Gold prices leapt to a two-week high on Friday, trading as high as $1,546 per ounce. Gold climbed $60 per ounce (+4.3 percent) over the last week, as investors worldwide reacted to continued concerns about government debt worldwide. Focus recently has shifted away from Greece onto larger, more indebted nations, like Portugal, Italy, Ireland, Spain and, even the United States. These nations have enormous outstanding debt, lackluster economic growth, and populations that oppose raising taxes, leaving policy makers with limited solutions.
Lack of faith that governments, both domestic and abroad, will be able to solve their problems of overspending and overwhelming debt has pushed investors to run from paper currencies toward hard assets, especially gold, which has multiplied six fold in price over the last decade. Gold traders will be closely watching budget negotiations over the coming weeks and months, searching for signs of indebted nations' solutions to their problems.
Sugar prices rushed higher this week, reaching a four-month high. The primary factor behind sugar's rally has been a diminishing crop out of Brazil, the world's largest exporter. Typically, Brazil produces 20 percent of the world's sugar, but droughts have severely reduced expectations for the upcoming harvest.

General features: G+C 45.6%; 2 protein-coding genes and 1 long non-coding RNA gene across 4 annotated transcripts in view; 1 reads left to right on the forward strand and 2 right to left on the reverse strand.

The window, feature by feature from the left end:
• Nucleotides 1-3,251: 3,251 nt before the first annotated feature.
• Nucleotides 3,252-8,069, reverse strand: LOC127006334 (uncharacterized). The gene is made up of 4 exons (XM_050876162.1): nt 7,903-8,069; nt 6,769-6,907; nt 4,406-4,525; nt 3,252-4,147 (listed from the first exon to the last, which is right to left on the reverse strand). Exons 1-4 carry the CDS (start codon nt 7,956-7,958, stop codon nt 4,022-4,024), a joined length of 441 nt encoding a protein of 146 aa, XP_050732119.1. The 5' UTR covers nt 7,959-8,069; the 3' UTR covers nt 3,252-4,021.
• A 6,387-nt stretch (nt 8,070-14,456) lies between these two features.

Production in the Center South, Brazil's largest growing area, may drop by as much as 61 million metric tons (-10 percent) compared to previous estimates. Despite rumors that the Brazilian government might decrease sugar-based ethanol production, sugar climbed every day this week.
Sugar for October delivery reached 29.74 cents per pound on Friday morning, up 44 percent over the last two months. Nearly one in ten calories consumed worldwide comes from sugar, so rising prices in that market can have a significant impact on consumers, especially in developing countries, where a large portion of disposable income is spent on food.
Corn comes back
After the unprecedented sell-off in the corn market last week, corn recovered mildly, gaining back about half of what was lost. By midday Friday, corn for July delivery was trading near $6.65 per bushel, buoyed by foreign purchases of U.S. corn. As prices fell last week, foreign countries like China, Egypt and South Korea took advantage of lower corn prices, buying the U.S. grain to feed their growing populations.